Thread: Bb: a review
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Old 06-28-2011, 04:45 PM   #9
William McKenzie
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Join Date: Feb 2010
Location: Portland, OR
Posts: 817
Default Re: Bb: a review

I first learned about lower pitch from listening to The Last of The Mohicans performed by The Royal Scots Dragoon Guards. Their sound resonated with me and I searched through our BDF and through Google until I found out they were using Shepherd Orchestral chanters to record their latest albums with. They choose to pipe at a lower pitch because they play with other instruments on their albums as well as the military bands during regular duty. Although I purchased a Shepherd Orchestral chanter to try and capture that sound, it's not the first chanter I'm going to review. But it did get me on a path to discovering 466 gems from other makers and I'll certainly review it soon.

First up is The Gael. This chanter is produced by Roddy MacLellan and was engineered by Jim McGillivray, it is designed to pitch around 470Hz with good projection for bands. You can read more about these here on Jim's site. I ordered mine directly with my new set of pipes from from Roddy in place of his stock chanter. I haven't seen them for sale on Roddy's site or anywhere else except for directly from McGillivray Piping.

I found this chanter felt good in the hands, had a thick neck which I enjoy, and took a variety of reeds. Being that it was designed for band use it also has great projection with nice, beveled holes. I also thought it looked really good with that rounded base and easy to grab upper bulb. Below is a comparison shot next to a McC².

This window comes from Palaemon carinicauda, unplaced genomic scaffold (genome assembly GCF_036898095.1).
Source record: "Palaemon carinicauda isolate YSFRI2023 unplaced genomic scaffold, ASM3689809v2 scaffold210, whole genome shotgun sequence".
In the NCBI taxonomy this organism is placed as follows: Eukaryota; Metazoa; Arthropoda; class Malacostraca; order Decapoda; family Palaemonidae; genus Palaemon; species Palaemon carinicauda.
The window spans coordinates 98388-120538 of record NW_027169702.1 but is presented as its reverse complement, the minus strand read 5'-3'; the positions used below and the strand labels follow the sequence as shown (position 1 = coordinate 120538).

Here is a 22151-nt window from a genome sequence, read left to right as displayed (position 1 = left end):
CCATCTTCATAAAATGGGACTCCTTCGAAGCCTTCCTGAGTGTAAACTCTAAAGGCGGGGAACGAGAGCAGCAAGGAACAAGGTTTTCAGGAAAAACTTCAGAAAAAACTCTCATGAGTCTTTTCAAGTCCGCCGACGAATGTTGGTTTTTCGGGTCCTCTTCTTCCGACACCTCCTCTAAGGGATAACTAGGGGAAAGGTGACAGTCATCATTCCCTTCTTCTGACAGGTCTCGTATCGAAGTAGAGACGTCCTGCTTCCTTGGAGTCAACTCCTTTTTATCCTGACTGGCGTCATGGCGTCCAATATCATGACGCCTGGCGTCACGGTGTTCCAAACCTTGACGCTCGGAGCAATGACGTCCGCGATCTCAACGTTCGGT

You can see that for the most part the spacing and hole size is very comparable, especially in the top hand. The McC² has larger holes on B, low A and larger low G tone holes. The Gael's low A is slightly further down the chanter, but this is common among all lower pitched chanters I've found.

So this all seems great, why didn't I stop at this chanter and call it a day? Well, because of a couple of things. For one, it's only made in polypenco. I'm sure it wouldn't be hard at all to ask Roddy to turn one down in Cocobolo or ABW, but I wouldn't want to make that request unless I was absolutely sure it was what I wanted. And I wasn't sure... it was simply too close to what I already had in the McC². Although the Gael reeds up somewhat easily, it doesn't pitch down with the same amount of effort. I wanted bang on 470Hz, and the best I was ever able to do was 473Hz, or 3Hz difference from my McC² with a Shepherd or Troy reed. On many reeds it was more like 475-478Hz, which defeated my purpose. To be fair though, this chanter is designed to lower the pitch of bands, so 473Hz would be stellar compared to 483Hz. I ended up sending this back to Roddy and requesting a B466 chanter in it's place.

So how does The Gael sound? Well, I didn't get a chance to record myself so I've asked permission from Patrick to use a recording he made of himself playing The Gael a while back. I think it sounds pretty terrific actually, and you can really hear how it lands right in the middle of the 466-476Hz range. I'd love to hear some upper grade bands get going with a bunch of these.

My verdict: A well designed chanter. I really wanted this to be the one for me but it just isn't. It's got a lot going for it and I think it sounds smooth and not thin or tinny, but when you're getting too close to the McC² in most respects then the choice becomes obvious.

William
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